You thought that would be it. An appeal for support to help him get into school. Then it got exposed by the Sunday Times article yesterday that Alvin Wang, the person seeking support for his appeal to get into NUS, actually did get into NUS. In fact, he was offered a place in the School of Computing’s Information Systems course. But he did not want Information Systems, he wants Computer Science.
All the theatrics about the online call for support was to help him choose specifically which course in the School of Computing he wanted. He got into NUS. He got into the School of Computing. But he did not get the Computer Science course he wants.
Today, Alvin put up an update on his appeal-support website. He explains:
“Just some further clarification, I was offered Computing (Information Systems Courses), and as the skills that the website portrays, and rightly so, there are no majors in Information System Courses that are relevant to me. When I said Computer Science, I meant Computing (Computer Science Courses), which gives me an option to become a Communications and Media Major. I will be then able to specialize in Content Creations and Mass Communications Group (which is User Interaction and Experience) as well as Games Technology Group.”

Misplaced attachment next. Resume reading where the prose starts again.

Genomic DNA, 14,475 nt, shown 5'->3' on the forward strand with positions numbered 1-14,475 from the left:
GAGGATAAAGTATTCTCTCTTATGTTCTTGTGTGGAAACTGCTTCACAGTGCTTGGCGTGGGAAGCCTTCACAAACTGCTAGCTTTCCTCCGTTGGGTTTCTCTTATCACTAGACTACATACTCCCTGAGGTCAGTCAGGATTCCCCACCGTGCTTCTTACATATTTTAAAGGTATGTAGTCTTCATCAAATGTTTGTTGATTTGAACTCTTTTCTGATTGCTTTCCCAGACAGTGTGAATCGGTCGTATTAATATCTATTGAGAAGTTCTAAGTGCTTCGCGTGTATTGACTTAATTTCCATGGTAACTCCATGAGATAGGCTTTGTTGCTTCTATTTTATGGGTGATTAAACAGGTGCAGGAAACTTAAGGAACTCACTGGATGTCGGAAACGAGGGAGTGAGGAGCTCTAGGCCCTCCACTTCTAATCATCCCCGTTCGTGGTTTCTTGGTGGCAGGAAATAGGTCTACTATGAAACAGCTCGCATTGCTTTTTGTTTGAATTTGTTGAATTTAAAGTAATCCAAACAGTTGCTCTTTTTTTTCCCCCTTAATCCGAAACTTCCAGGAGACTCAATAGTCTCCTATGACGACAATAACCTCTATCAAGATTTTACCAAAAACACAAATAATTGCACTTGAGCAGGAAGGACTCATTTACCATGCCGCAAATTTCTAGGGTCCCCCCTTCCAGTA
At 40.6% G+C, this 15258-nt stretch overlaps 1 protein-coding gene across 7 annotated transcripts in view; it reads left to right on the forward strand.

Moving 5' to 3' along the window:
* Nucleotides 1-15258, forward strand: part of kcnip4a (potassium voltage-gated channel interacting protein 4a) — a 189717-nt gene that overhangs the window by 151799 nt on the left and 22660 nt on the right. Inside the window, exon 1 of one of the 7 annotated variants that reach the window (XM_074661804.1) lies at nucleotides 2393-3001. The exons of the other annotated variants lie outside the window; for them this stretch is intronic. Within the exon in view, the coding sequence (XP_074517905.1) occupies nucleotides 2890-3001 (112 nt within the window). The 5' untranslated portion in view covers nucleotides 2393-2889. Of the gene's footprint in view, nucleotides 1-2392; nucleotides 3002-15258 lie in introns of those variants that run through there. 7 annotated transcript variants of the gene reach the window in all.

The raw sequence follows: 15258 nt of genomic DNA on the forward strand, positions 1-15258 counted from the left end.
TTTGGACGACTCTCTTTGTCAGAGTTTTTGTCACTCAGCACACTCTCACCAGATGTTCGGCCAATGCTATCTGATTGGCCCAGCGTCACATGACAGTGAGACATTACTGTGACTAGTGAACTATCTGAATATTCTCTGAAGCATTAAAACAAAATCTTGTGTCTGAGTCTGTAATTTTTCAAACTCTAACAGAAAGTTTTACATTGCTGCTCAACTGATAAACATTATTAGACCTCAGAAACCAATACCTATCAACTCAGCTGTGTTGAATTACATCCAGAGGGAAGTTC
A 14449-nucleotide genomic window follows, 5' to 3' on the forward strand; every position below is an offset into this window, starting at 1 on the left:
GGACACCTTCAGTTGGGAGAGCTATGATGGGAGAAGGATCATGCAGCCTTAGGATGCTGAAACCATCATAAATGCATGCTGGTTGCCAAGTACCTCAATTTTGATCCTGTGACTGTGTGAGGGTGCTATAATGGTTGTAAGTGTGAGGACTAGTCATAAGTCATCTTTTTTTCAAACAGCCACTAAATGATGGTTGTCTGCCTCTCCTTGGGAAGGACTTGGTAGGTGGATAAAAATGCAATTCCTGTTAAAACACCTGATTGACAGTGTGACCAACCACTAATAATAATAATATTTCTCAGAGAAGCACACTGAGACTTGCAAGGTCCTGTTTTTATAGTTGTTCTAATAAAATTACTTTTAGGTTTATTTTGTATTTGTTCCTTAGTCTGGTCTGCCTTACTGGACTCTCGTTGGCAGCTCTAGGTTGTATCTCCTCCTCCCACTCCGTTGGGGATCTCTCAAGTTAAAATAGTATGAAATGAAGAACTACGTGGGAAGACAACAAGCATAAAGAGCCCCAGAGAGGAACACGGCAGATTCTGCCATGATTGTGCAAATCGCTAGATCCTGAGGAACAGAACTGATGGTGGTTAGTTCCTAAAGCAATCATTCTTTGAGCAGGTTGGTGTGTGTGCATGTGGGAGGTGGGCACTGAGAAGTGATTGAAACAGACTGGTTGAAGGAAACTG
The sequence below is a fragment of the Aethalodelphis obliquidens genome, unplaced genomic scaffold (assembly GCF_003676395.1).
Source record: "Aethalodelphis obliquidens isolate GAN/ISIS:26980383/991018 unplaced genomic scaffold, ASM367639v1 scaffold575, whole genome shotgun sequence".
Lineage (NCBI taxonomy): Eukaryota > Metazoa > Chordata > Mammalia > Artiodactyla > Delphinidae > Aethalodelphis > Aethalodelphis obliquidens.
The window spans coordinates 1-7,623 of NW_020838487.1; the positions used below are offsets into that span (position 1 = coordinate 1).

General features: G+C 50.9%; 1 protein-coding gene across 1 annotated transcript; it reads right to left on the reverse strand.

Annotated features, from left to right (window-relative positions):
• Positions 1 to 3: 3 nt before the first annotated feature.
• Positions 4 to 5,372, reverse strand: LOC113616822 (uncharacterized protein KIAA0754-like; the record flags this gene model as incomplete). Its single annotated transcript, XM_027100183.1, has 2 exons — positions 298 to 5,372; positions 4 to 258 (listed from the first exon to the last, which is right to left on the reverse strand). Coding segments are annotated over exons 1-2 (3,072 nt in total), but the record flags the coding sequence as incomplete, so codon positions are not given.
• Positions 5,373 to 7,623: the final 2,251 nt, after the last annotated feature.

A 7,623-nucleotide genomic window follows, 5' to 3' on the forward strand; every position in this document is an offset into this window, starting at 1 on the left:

His appeal-support website was misleading in that it did not present us with the whole truth. But he did not lie. If you were really passionate about something, and you really, really, wanted that something, what would you do?
It does sound like Alvin is extremely clear about what he wants to do. Possibly even too clear. It’s good to have some direction and focus in what you want to do. Yet, at the same time, don’t let that prevent you from broadening your horizon. A university education is different from that in a polytechnic. I hope he knows that NUS will make him, as part of his degree fulfillment requirements, to take enrichment modules from other faculties.
It’s also possible for Alvin to fuel his passion with personal projects outside of school. Afterall, it looks like he’s quite capable of doing it. He doesn’t need NUS to help him do that. He could study and graduate with a still-somewhat-relevant degree, and he could supplement his resume with plenty of real projects that he’s completed. Employers like to see real projects done, not just university transcripts on the modules you’ve taken. (I’m assuming, of course, that he plans to work for someone.)
Now, we’re all going to be suspicious about his true intentions. Did he come up with that explanation after he got exposed, or was that all truly the original reason that drove him to setup his appeal-support website.
At any rate, I’d still say, let’s give him the benefit of doubt.